The term “massive multiplayer online” (MMO) has meant a lot of things since its inception in the 1990s. Today, one genre of MMO are social games that include real-time or near-real-time play aspects into their models. While most social games, such as Zynga’s FarmVille or Mafia Wars, are not really MMO games, others like Sacred Seasons are definitely pushing into the definition of MMO gameplay.
Now, new companies are jumping in with Facebook-based multiplayers that incorporate real-world data into the games themselves. One game in development, called Shadow Government, is a world simulation that lets players control a country in a hotbed global climate of intrigue and strategy. The game’s tweak? Real-world data like changes in diplomacy or economics will be incorporated into the game through a collaboration with The Millennium Institute (a public policy simulation group best known in political circles, not gaming).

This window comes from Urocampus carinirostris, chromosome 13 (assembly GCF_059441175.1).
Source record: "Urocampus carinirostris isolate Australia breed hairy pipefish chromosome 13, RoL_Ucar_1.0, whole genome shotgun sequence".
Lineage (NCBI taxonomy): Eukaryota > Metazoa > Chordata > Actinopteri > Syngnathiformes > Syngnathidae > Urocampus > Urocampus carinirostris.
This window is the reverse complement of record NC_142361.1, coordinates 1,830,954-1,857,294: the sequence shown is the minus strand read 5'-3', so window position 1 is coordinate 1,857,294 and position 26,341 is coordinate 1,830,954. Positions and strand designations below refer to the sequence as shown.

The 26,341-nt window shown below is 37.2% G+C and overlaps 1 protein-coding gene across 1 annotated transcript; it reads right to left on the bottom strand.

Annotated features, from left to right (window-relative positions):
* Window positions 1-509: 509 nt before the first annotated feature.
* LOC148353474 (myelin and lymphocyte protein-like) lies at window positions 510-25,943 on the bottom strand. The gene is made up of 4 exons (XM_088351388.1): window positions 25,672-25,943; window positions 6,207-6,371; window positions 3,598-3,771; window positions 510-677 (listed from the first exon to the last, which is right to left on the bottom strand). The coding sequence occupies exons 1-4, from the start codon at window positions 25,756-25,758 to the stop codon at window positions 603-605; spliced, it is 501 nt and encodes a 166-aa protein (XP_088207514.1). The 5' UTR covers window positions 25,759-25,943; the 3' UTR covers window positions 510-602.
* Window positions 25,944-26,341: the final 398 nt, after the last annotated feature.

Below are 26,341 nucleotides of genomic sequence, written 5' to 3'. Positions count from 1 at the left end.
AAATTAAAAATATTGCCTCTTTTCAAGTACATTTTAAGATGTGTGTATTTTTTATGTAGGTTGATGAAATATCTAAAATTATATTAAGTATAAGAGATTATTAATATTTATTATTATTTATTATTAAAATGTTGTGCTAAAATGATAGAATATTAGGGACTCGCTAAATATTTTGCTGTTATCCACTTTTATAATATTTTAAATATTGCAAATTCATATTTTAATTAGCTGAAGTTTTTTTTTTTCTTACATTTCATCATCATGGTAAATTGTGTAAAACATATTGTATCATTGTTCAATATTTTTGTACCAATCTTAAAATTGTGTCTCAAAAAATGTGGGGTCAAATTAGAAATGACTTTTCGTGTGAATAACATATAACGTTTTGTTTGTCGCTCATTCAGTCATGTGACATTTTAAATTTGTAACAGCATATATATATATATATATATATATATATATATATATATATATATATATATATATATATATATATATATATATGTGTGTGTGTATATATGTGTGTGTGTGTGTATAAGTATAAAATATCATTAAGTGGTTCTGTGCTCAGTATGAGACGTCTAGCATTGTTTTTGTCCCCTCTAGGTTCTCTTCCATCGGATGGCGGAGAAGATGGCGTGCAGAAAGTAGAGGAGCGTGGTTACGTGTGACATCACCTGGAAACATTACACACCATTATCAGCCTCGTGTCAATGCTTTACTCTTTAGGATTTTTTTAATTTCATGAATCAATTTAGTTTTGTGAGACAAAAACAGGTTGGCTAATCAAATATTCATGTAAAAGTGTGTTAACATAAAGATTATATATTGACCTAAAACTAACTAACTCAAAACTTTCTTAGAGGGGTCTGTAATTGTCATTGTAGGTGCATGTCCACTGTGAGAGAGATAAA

MI uses real-time data from the real-world to build simulations that allow comparative analysis of different policy scenarios and public strategies so that politicians, policy makers, and think tanks can better understand the possible ramifications of their choices. Incorporating this into a video game will be something completely new.
The goal for Shadow Government is to create a gaming experience that is both entertaining and educational as well as challenging. Sort of a hyped up, souped up, MMO-style Sid Meyer’s Civilization.
Another company in North Carolina is doing something similar. Fiveonenine Games is building its own social games franchise inspired by current political events. The idea is to deliver current events and news to children in an entertaining way. Their first title, called Political Rampage, releases next month.
Between the two companies, we’re seeing the start of a new genre of MMO: the reality-based, social gaming niche.
Will it catch on? Probably. Will it becoming the next “Warcraft killer?” Not likely.
What do you think?